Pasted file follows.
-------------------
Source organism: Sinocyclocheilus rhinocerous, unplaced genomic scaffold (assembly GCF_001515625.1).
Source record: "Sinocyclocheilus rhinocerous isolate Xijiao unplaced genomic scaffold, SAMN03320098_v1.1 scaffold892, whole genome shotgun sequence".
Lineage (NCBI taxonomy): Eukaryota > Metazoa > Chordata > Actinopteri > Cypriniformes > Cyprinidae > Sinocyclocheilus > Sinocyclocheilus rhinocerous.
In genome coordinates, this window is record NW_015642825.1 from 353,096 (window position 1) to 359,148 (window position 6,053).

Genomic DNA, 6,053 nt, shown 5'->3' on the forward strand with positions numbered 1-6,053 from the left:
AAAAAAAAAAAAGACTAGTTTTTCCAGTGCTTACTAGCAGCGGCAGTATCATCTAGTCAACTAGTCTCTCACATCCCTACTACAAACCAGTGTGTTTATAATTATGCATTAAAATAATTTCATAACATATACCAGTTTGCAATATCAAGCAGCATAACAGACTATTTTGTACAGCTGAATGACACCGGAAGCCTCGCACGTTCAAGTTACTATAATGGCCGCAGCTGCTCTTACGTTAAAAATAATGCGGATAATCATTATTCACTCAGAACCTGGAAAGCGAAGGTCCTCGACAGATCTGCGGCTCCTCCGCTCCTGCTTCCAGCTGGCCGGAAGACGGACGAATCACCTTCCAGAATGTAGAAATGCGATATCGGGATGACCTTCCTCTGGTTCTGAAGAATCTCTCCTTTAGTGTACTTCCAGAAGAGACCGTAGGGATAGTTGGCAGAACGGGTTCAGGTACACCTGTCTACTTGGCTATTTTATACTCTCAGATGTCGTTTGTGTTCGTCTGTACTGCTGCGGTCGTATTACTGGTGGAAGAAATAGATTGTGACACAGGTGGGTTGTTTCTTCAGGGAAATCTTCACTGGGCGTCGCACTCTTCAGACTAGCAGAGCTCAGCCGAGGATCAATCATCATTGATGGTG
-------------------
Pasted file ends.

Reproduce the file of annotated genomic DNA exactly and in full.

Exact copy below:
Source organism: Sinocyclocheilus rhinocerous, unplaced genomic scaffold (assembly GCF_001515625.1).
Source record: "Sinocyclocheilus rhinocerous isolate Xijiao unplaced genomic scaffold, SAMN03320098_v1.1 scaffold892, whole genome shotgun sequence".
Lineage (NCBI taxonomy): Eukaryota > Metazoa > Chordata > Actinopteri > Cypriniformes > Cyprinidae > Sinocyclocheilus > Sinocyclocheilus rhinocerous.
In genome coordinates, this window is record NW_015642825.1 from 353,096 (window position 1) to 359,148 (window position 6,053).

Genomic DNA, 6,053 nt, shown 5'->3' on the forward strand with positions numbered 1-6,053 from the left:
AAAAAAAAAAAAGACTAGTTTTTCCAGTGCTTACTAGCAGCGGCAGTATCATCTAGTCAACTAGTCTCTCACATCCCTACTACAAACCAGTGTGTTTATAATTATGCATTAAAATAATTTCATAACATATACCAGTTTGCAATATCAAGCAGCATAACAGACTATTTTGTACAGCTGAATGACACCGGAAGCCTCGCACGTTCAAGTTACTATAATGGCCGCAGCTGCTCTTACGTTAAAAATAATGCGGATAATCATTATTCACTCAGAACCTGGAAAGCGAAGGTCCTCGACAGATCTGCGGCTCCTCCGCTCCTGCTTCCAGCTGGCCGGAAGACGGACGAATCACCTTCCAGAATGTAGAAATGCGATATCGGGATGACCTTCCTCTGGTTCTGAAGAATCTCTCCTTTAGTGTACTTCCAGAAGAGACCGTAGGGATAGTTGGCAGAACGGGTTCAGGTACACCTGTCTACTTGGCTATTTTATACTCTCAGATGTCGTTTGTGTTCGTCTGTACTGCTGCGGTCGTATTACTGGTGGAAGAAATAGATTGTGACACAGGTGGGTTGTTTCTTCAGGGAAATCTTCACTGGGCGTCGCACTCTTCAGACTAGCAGAGCTCAGCCGAGGATCAATCATCATTGATGGTG